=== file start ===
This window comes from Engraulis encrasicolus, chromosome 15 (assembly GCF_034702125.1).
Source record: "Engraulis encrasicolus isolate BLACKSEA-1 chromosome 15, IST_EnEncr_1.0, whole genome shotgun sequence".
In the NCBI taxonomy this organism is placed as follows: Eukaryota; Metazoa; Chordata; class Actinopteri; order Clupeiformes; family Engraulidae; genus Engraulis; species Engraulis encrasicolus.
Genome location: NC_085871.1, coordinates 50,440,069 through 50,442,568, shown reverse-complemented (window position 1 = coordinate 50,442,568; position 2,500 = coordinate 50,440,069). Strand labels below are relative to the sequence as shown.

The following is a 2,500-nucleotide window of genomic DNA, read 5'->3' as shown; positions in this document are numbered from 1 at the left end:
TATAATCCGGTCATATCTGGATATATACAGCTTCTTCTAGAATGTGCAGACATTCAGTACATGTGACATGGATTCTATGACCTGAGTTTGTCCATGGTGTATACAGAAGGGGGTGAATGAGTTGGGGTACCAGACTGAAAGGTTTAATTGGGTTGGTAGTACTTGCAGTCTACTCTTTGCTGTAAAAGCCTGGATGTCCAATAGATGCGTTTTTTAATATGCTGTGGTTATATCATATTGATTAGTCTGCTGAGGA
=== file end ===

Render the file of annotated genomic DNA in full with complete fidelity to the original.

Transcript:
This window comes from Engraulis encrasicolus, chromosome 15 (assembly GCF_034702125.1).
Source record: "Engraulis encrasicolus isolate BLACKSEA-1 chromosome 15, IST_EnEncr_1.0, whole genome shotgun sequence".
In the NCBI taxonomy this organism is placed as follows: Eukaryota; Metazoa; Chordata; class Actinopteri; order Clupeiformes; family Engraulidae; genus Engraulis; species Engraulis encrasicolus.
Genome location: NC_085871.1, coordinates 50,440,069 through 50,442,568, shown reverse-complemented (window position 1 = coordinate 50,442,568; position 2,500 = coordinate 50,440,069). Strand labels below are relative to the sequence as shown.

The following is a 2,500-nucleotide window of genomic DNA, read 5'->3' as shown; positions in this document are numbered from 1 at the left end:
TATAATCCGGTCATATCTGGATATATACAGCTTCTTCTAGAATGTGCAGACATTCAGTACATGTGACATGGATTCTATGACCTGAGTTTGTCCATGGTGTATACAGAAGGGGGTGAATGAGTTGGGGTACCAGACTGAAAGGTTTAATTGGGTTGGTAGTACTTGCAGTCTACTCTTTGCTGTAAAAGCCTGGATGTCCAATAGATGCGTTTTTTAATATGCTGTGGTTATATCATATTGATTAGTCTGCTGAGGA